The Sandworm vulnerability has been patched, but unfortunately attackers have discovered a way to bypass the patch and continue with their targeted attacks.
“As with Sandworm, these attacks once again used infected PowerPoint documents, sent as email attachments, as the means of infection,” Symantec researchers warn. “The attacks are being used to deliver at least two different payloads to victims, Trojan.Taidoor and Backdoor.Darkmoon (also known as Poison Ivy).”
The former can be linked to a cyber espionage group that has a track record of exploiting zero-day vulnerabilities in its attacks and has recently targeted Taiwanese government agencies and an educational institute.
The latter is a widely used backdoor, but this particular variant seems to have been created before the first Sandworm attacks have been spotted, leading researchers to speculate that the attackers had access to the vulnerability before October 14.
“While the original vulnerability (CVE-2014-4114) involved embedded OLE files linking to external files, the newer vulnerability (CVE-2014-6352) relates to OLE files that have the executable payloads embedded within them,” they explained.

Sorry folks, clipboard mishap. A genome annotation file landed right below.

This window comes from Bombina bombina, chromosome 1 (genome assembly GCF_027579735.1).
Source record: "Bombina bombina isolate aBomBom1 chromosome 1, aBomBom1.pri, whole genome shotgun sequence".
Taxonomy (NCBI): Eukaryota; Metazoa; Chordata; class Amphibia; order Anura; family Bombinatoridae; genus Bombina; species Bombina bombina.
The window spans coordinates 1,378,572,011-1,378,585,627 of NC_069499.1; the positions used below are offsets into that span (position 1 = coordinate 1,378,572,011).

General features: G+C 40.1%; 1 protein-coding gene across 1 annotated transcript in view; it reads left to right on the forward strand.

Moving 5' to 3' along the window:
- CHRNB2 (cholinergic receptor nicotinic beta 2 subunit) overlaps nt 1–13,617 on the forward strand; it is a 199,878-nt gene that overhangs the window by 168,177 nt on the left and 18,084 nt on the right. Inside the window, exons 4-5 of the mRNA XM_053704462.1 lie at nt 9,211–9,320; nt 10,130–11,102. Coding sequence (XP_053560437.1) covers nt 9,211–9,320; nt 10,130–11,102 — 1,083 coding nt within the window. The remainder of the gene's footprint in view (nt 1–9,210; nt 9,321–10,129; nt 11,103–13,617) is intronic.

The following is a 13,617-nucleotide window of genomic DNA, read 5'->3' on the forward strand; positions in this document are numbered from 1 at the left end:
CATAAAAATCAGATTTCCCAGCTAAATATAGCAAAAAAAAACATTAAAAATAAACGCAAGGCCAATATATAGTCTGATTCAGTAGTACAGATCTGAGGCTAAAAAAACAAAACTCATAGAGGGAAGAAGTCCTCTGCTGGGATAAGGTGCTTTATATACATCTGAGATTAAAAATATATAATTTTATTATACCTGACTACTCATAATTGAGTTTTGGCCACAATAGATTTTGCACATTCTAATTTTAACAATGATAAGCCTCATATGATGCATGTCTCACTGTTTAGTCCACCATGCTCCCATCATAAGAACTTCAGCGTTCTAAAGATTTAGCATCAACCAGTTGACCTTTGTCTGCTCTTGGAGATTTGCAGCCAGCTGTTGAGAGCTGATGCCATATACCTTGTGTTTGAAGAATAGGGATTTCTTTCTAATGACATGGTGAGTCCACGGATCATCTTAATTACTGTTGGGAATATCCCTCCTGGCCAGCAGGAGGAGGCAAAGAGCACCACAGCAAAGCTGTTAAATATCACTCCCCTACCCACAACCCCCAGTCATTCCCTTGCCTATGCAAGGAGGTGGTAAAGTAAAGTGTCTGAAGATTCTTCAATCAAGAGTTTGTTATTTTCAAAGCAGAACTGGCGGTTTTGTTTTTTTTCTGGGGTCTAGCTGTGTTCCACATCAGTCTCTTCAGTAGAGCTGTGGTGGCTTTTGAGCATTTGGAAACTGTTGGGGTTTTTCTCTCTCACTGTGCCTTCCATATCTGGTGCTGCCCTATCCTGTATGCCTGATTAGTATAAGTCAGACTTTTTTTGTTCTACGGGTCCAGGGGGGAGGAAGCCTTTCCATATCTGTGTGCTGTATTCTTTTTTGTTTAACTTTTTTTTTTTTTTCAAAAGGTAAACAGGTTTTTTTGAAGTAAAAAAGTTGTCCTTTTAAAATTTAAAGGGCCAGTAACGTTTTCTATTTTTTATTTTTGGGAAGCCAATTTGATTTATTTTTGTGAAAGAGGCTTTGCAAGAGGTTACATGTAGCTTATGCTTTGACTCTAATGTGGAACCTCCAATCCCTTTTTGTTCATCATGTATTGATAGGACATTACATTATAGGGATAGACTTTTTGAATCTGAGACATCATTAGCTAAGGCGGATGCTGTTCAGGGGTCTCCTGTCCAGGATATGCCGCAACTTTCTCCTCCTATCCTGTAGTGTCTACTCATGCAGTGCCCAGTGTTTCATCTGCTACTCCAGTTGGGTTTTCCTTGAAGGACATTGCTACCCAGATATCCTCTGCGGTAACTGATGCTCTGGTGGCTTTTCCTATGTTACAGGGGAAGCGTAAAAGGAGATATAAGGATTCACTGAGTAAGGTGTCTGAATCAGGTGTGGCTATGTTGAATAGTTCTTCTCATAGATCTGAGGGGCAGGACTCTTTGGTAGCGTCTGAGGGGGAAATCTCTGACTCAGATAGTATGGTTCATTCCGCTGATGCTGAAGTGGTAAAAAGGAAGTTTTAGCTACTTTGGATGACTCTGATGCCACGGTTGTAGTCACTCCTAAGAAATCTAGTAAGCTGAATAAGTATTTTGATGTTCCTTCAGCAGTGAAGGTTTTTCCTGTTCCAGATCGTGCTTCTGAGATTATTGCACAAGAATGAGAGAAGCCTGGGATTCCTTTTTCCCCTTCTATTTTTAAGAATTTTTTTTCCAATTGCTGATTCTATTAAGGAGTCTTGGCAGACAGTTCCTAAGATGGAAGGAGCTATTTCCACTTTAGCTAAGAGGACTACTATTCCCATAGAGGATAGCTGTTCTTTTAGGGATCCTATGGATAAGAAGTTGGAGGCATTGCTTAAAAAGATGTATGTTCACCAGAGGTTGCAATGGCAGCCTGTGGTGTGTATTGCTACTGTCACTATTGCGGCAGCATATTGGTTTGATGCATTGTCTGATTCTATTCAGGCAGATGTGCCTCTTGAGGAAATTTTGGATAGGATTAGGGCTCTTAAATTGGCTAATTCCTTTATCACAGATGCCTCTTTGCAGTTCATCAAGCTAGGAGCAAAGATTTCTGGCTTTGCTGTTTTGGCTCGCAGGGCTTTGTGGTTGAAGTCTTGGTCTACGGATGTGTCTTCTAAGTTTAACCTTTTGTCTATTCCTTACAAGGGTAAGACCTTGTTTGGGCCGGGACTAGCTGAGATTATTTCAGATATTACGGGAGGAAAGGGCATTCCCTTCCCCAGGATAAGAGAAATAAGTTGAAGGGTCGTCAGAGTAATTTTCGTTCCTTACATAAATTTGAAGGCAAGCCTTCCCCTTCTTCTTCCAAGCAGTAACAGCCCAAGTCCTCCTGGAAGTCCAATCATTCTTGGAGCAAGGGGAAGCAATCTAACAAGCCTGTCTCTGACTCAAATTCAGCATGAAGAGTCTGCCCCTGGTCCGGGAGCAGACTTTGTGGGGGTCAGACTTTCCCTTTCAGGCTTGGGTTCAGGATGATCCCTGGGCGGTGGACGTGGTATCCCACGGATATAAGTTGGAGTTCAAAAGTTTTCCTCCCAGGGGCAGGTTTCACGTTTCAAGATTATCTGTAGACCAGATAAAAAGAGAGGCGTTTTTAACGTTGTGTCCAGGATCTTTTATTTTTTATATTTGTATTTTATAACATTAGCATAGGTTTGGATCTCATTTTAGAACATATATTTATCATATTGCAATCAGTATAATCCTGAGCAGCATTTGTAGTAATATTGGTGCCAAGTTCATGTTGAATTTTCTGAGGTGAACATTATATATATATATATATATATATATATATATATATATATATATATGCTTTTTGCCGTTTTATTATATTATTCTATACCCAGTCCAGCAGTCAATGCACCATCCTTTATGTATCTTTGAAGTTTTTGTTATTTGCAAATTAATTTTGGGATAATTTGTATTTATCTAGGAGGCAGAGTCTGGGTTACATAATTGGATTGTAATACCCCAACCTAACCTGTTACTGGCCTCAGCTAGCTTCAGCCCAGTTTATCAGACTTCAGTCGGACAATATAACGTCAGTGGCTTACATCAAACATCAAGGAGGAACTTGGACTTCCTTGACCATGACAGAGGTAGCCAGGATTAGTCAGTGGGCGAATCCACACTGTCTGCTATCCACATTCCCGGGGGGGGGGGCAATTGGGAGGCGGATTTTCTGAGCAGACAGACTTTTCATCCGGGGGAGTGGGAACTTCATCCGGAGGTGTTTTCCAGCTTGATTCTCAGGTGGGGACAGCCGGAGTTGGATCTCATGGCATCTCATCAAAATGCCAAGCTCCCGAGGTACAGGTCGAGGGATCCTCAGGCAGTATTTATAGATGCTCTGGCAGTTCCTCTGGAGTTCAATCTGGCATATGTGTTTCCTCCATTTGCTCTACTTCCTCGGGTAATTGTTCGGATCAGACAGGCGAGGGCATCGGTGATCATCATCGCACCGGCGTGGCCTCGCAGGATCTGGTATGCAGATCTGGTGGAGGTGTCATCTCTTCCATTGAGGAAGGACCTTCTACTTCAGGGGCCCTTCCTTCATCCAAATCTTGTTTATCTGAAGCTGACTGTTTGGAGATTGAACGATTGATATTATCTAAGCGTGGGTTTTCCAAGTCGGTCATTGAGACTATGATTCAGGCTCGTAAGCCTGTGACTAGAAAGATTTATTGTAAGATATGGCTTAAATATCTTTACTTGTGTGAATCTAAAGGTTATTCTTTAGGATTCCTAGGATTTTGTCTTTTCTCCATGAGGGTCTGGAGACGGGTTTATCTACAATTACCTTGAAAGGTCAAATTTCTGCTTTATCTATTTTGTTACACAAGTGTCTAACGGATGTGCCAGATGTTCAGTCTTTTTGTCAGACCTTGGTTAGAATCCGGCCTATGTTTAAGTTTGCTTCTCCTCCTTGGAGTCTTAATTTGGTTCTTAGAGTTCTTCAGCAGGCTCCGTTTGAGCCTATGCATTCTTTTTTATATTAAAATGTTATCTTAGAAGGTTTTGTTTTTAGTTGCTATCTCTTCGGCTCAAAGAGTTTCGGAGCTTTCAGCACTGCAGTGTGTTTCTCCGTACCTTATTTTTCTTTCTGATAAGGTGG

There is still no patch for this second one, but Microsoft has offered a Fix It and workarounds for blocking known attack vectors. They also advise users not to open Microsoft PowerPoint files or any other Office files received or downloaded from untrusted sources. The vulnerability affects all supported Windows versions.
“In this new attack, the malicious .EXE and .INF files are already embedded into the OLE object, rather than downloading the malware in a remote location. One advantage of this approach is that it will not require the computer to connect to the download location, thus preventing any detection from the Network Intrusion Prevention System (NIPS),” Trend Micro threats analyst Ronnie Giagone noted, and shared the technical aspects of the attack.
He also pointed out that an old patch released in 2012 by Microsoft could prevent the attacks from succeeding. “The presence of this specific patch alone can deter attacks as the message can alert recipients into the suspicious nature of the file before opening said malicious file.”
Trend Micro and iSight Partners have also been monitoring the activities of the Sandworm team, and say that the attackers are targeting industrial control systems (ICS), WinCC, Siemens HMI and SCADA software.